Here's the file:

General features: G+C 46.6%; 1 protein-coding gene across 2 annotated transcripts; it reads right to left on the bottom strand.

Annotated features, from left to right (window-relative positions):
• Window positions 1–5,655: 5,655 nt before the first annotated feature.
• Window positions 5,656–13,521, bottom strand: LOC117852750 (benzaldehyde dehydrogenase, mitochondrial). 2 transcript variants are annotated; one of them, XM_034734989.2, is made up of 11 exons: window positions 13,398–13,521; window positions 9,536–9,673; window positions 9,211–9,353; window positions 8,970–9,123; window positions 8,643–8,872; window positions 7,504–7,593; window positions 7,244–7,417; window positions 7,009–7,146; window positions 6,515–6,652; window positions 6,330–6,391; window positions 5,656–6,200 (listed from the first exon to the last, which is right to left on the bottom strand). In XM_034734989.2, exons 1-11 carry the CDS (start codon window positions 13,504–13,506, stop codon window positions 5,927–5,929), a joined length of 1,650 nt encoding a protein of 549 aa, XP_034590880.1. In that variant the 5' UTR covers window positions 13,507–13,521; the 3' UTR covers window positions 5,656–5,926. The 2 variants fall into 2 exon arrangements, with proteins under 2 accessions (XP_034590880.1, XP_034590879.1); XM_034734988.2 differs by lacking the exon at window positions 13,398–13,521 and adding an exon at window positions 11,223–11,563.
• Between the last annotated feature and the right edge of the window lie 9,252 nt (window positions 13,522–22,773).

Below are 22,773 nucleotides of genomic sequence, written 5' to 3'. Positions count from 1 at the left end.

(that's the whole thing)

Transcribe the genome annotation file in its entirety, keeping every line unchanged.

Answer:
General features: G+C 46.6%; 1 protein-coding gene across 2 annotated transcripts; it reads right to left on the bottom strand.

Annotated features, from left to right (window-relative positions):
• Window positions 1–5,655: 5,655 nt before the first annotated feature.
• Window positions 5,656–13,521, bottom strand: LOC117852750 (benzaldehyde dehydrogenase, mitochondrial). 2 transcript variants are annotated; one of them, XM_034734989.2, is made up of 11 exons: window positions 13,398–13,521; window positions 9,536–9,673; window positions 9,211–9,353; window positions 8,970–9,123; window positions 8,643–8,872; window positions 7,504–7,593; window positions 7,244–7,417; window positions 7,009–7,146; window positions 6,515–6,652; window positions 6,330–6,391; window positions 5,656–6,200 (listed from the first exon to the last, which is right to left on the bottom strand). In XM_034734989.2, exons 1-11 carry the CDS (start codon window positions 13,504–13,506, stop codon window positions 5,927–5,929), a joined length of 1,650 nt encoding a protein of 549 aa, XP_034590880.1. In that variant the 5' UTR covers window positions 13,507–13,521; the 3' UTR covers window positions 5,656–5,926. The 2 variants fall into 2 exon arrangements, with proteins under 2 accessions (XP_034590880.1, XP_034590879.1); XM_034734988.2 differs by lacking the exon at window positions 13,398–13,521 and adding an exon at window positions 11,223–11,563.
• Between the last annotated feature and the right edge of the window lie 9,252 nt (window positions 13,522–22,773).

Below are 22,773 nucleotides of genomic sequence, written 5' to 3'. Positions count from 1 at the left end.